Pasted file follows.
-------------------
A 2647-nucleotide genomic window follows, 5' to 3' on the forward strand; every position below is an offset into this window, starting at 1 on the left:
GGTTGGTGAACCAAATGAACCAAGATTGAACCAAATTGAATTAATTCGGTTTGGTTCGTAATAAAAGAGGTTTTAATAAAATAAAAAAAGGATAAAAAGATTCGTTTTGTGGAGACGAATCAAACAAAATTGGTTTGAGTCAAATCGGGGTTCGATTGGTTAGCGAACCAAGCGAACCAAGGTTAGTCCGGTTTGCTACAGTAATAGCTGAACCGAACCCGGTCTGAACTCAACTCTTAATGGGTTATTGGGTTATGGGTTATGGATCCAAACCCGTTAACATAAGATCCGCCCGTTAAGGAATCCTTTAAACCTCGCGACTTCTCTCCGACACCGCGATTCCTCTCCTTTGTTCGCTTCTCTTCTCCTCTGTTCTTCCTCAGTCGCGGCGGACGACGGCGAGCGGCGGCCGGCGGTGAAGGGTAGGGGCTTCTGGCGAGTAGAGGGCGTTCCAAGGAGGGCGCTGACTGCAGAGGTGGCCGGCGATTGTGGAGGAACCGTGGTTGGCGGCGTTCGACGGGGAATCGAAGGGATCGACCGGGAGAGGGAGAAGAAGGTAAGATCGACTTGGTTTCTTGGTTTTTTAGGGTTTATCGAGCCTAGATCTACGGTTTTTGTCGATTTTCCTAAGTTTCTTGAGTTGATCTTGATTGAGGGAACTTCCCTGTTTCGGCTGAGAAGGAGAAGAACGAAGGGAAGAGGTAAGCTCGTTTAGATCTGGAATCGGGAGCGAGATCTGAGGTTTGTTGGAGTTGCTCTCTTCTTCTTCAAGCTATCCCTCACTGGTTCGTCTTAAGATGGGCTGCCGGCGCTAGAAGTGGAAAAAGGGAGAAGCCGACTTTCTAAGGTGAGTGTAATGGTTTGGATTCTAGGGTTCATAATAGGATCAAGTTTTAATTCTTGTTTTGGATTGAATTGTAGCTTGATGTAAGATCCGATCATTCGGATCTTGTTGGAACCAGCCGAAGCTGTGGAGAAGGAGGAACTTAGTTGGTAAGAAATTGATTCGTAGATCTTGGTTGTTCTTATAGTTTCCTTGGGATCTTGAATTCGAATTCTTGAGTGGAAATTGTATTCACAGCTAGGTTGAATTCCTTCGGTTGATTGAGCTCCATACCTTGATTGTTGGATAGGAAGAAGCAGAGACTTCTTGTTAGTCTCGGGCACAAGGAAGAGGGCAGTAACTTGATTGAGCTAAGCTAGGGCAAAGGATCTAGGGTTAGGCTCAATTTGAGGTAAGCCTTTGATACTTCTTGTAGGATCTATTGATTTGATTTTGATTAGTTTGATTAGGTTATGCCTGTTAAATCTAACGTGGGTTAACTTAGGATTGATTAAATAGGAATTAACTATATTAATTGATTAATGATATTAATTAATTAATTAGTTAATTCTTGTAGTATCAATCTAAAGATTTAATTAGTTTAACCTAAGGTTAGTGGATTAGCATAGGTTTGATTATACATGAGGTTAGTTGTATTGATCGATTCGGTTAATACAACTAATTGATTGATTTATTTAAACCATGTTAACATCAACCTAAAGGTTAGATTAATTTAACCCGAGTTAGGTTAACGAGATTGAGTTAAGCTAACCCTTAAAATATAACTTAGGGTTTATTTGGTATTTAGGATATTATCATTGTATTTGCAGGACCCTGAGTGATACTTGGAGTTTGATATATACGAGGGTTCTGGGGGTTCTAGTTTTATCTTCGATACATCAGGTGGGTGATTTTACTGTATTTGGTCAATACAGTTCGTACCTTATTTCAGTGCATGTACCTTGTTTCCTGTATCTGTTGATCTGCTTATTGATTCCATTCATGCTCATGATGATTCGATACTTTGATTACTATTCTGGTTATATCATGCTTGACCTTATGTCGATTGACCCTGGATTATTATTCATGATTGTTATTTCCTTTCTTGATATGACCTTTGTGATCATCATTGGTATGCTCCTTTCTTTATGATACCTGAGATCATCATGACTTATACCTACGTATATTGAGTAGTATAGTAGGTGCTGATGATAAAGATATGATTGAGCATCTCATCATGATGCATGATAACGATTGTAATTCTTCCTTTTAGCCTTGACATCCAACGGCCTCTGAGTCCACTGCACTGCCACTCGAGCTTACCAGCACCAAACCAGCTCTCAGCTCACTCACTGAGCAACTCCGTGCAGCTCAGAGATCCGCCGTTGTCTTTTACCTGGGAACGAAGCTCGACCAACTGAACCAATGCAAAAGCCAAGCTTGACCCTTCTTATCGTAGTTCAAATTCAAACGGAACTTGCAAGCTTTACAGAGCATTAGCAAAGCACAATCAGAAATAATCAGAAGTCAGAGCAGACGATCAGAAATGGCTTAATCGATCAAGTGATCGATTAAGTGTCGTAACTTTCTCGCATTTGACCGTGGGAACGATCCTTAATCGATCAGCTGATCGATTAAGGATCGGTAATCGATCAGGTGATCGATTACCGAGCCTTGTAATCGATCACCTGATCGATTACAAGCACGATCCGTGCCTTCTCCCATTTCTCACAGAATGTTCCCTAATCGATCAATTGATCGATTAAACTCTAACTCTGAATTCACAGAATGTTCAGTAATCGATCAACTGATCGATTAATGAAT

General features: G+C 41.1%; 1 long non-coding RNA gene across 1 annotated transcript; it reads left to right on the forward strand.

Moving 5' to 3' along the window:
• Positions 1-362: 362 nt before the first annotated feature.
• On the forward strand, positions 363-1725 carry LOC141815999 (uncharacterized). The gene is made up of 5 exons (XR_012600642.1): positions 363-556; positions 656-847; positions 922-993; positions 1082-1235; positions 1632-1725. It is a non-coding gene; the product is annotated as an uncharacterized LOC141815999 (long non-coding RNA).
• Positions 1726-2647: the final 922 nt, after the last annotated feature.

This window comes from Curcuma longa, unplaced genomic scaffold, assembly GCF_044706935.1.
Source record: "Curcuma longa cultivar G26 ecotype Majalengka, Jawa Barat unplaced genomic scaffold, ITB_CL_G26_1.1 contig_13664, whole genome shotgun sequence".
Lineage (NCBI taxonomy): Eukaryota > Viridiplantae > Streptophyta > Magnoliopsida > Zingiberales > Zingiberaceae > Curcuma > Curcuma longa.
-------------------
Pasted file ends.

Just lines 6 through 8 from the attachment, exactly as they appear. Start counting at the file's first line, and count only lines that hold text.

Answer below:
• On the forward strand, positions 363-1725 carry LOC141815999 (uncharacterized). The gene is made up of 5 exons (XR_012600642.1): positions 363-556; positions 656-847; positions 922-993; positions 1082-1235; positions 1632-1725. It is a non-coding gene; the product is annotated as an uncharacterized LOC141815999 (long non-coding RNA).
• Positions 1726-2647: the final 922 nt, after the last annotated feature.

This window comes from Curcuma longa, unplaced genomic scaffold, assembly GCF_044706935.1.